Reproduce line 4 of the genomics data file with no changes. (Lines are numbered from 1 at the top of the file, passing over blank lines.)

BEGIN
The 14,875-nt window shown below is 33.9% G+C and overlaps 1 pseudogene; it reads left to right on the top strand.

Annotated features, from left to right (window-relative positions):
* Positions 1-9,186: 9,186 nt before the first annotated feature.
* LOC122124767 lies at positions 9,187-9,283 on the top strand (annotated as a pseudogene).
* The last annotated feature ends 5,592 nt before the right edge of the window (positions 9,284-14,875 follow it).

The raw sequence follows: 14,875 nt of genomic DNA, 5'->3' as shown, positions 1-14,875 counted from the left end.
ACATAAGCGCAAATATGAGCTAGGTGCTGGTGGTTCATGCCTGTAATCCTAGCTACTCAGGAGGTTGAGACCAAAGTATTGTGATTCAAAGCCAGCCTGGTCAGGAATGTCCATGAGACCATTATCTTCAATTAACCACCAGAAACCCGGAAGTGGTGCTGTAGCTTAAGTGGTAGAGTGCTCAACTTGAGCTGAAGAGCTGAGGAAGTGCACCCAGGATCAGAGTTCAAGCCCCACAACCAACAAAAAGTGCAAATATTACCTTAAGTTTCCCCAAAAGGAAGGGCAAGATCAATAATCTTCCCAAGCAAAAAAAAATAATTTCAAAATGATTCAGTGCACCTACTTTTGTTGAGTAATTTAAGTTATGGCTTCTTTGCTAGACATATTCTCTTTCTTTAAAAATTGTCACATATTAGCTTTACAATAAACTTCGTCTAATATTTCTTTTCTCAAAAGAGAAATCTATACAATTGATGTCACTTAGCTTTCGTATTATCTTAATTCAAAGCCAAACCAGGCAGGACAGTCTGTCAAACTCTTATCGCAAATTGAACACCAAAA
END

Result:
* LOC122124767 lies at positions 9,187-9,283 on the top strand (annotated as a pseudogene).